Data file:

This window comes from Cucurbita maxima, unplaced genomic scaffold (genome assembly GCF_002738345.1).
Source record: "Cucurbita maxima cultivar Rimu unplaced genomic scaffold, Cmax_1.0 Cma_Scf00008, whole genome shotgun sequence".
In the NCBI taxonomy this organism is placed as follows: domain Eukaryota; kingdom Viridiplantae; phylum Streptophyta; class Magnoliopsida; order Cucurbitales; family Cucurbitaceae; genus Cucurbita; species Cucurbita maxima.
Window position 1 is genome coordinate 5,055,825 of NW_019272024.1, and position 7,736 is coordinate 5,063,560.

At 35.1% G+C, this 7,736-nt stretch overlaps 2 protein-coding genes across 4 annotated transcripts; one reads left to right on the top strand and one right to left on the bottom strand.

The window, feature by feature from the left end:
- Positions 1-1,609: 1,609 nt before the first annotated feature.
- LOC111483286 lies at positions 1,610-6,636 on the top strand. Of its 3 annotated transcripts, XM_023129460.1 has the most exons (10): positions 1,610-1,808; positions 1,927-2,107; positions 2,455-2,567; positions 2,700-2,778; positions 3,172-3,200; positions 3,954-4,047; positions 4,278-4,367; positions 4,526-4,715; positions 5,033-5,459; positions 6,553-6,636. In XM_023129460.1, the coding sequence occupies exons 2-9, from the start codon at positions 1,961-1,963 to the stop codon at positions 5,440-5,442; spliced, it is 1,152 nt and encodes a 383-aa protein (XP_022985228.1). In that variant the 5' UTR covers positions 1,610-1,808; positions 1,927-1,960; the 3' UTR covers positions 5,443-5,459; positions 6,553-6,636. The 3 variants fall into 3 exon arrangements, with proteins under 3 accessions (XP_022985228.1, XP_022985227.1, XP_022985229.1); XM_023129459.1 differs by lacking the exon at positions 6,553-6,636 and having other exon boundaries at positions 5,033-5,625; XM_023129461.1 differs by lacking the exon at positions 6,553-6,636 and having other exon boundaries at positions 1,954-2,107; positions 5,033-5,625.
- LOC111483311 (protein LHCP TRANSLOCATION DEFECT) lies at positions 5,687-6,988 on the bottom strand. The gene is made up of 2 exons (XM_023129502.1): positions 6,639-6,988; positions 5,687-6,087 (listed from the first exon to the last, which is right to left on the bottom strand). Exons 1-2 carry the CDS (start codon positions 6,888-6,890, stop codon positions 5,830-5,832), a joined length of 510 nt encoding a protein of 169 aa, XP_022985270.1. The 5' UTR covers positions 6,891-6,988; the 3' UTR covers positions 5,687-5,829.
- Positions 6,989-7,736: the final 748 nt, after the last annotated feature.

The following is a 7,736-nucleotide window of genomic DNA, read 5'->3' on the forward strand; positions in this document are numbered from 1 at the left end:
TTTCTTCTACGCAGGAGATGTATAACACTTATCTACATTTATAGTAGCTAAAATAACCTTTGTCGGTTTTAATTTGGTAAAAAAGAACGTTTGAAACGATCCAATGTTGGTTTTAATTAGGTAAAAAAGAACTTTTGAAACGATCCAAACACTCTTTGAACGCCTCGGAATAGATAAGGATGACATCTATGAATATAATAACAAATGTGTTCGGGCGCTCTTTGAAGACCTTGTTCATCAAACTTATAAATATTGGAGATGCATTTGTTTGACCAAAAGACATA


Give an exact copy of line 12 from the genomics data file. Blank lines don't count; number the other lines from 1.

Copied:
TTTCTTCTACGCAGGAGATGTATAACACTTATCTACATTTATAGTAGCTAAAATAACCTTTGTCGGTTTTAATTTGGTAAAAAAGAACGTTTGAAACGATCCAATGTTGGTTTTAATTAGGTAAAAAAGAACTTTTGAAACGATCCAAACACTCTTTGAACGCCTCGGAATAGATAAGGATGACATCTATGAATATAATAACAAATGTGTTCGGGCGCTCTTTGAAGACCTTGTTCATCAAACTTATAAATATTGGAGATGCATTTGTTTGACCAAAAGACATA